PASSENGER duty (APD) in the UK is the highest air passenger tax of its kind in the world today, and it’s still rising. After a 8 per cent hike in 2012 and a further increase in 2013, it’s due to go up again in 2014. The Office for Budget Responsibility expects APD to raise £3.8bn in 2017-18, but it’s deeply unpopular. A poll by ComRes last year found that four out of five people want to see APD cut or frozen.
The government must urgently re-think its plans for year-on-year APD increases. Over 250 leading business executives have today added their backing to a petition, arguing that high APD is worsening UK competitiveness, and calling for the government to urgently reduce the duty. Why should the government take these demands seriously? Let’s look at the evidence.
Reducing or abolishing APD would deliver long-term economic benefits for the UK. According to PwC research, abolishing the duty could see 60,000 jobs created, with GDP rising by almost half a percentage point in the first year. Further, due to the resulting economic stimulus, net Treasury revenues would go up, as revenues from other indirect taxes grow.
We are not calling for its abolition. However, the Treasury must listen to the compelling case that lower APD would benefit not just our sector but also the wider economy. Indeed, more than 100 MPs – and the parliamentary Transport Select Committee – have called for the Treasury to undertake a macro-economic review of the tax to establish what the wider economic impacts of reducing APD would be.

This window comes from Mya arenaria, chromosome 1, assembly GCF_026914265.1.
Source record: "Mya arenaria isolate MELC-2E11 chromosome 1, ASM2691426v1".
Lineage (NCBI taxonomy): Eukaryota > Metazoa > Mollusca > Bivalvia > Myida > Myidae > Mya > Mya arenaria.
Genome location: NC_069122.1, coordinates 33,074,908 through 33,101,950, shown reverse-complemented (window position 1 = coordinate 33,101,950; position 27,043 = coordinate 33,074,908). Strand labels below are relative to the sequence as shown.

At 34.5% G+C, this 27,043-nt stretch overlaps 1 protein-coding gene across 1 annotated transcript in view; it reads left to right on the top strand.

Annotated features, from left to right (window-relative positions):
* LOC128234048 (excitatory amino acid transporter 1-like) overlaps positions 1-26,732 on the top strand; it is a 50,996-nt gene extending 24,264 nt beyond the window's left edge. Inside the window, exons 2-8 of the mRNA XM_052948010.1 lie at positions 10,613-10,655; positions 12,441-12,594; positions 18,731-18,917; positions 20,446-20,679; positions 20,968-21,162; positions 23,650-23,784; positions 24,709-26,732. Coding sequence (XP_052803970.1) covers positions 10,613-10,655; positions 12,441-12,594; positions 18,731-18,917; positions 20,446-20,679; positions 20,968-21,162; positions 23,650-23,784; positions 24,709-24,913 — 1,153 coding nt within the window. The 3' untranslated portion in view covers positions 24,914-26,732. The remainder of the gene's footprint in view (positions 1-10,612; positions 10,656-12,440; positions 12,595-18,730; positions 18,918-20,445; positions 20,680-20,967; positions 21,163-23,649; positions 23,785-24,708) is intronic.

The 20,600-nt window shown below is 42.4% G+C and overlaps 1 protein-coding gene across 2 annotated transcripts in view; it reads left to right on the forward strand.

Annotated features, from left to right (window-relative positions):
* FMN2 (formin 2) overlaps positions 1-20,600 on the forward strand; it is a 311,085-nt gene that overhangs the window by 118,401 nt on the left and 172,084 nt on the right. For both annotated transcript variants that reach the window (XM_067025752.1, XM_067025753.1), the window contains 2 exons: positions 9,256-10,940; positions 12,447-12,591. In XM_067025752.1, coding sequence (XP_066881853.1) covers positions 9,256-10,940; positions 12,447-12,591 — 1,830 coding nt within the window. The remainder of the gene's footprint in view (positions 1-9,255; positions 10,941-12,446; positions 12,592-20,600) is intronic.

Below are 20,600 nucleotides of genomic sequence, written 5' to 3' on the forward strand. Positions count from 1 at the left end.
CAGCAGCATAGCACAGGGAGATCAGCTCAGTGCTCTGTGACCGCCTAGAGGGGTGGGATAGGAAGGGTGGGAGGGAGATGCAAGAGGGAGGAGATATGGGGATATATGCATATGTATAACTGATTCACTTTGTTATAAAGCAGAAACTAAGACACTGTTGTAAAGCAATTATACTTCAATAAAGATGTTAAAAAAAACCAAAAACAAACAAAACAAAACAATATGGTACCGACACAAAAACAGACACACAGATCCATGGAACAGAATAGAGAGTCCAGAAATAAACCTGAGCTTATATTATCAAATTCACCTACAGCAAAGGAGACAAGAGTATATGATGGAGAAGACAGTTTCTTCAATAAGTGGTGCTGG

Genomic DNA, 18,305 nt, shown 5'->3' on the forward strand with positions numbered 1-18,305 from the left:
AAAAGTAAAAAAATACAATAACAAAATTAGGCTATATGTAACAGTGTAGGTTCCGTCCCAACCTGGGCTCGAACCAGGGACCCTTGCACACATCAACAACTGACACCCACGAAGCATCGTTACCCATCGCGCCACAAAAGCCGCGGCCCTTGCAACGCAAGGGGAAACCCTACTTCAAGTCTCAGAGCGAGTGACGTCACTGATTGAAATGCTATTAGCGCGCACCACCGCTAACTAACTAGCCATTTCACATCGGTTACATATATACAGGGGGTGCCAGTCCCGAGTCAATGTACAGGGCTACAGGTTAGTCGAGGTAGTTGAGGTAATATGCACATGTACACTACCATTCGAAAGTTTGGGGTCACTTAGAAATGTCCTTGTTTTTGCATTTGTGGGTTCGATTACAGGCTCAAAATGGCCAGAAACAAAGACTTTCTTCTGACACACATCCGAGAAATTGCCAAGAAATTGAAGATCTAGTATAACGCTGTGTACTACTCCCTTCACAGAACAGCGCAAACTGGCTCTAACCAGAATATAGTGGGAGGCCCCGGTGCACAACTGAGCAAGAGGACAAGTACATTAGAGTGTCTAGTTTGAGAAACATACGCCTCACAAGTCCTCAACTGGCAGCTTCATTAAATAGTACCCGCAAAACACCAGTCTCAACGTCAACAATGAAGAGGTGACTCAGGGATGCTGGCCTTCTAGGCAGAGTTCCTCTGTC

This is not just about the aviation or tourism sectors. High tax rates increase costs and affect the UK’s ability to trade, making it harder and more expensive to do business. Many European countries, including Holland and Denmark, have abandoned aviation taxes due to negative effects on their economies. Earlier this year, Germany froze its tax after a government-commissioned study found that 2m passengers didn’t travel in 2011 due to higher air fares.
At the Conservative conference, David Cameron acknowledged the importance of low comparative tax rates, arguing that the UK needed competitive taxes to attract global companies: “If those taxes are higher here than elsewhere, they don’t come here. And if they don’t come here, we don’t get those jobs”. Yet year-on-year rises on top of already high APD levels are at odds with this ambition. In a recent survey by the World Economic Forum of 140 nations, the UK ranked 139th for “ticket taxes and airport charges”. Only Chad was placed lower. There is a disconnect between words and actions in the government’s approach to APD.
With 18 months until the general election, and with all parties developing their manifestos, now is the time for an honest debate about the tax priorities for the next parliament. Against the backdrop of the IMF’s recent 2014 growth upgrade for the UK, policymakers should now start to assess which taxes could be reformed or cut.
Darren Caplan is chief executive of the UK Airport Operators Association. The AOA is a member of A Fair Tax on Flying – an alliance of airports, airlines, travel, tourism and business organisations – which campaigns for reform of Air Passenger Duty.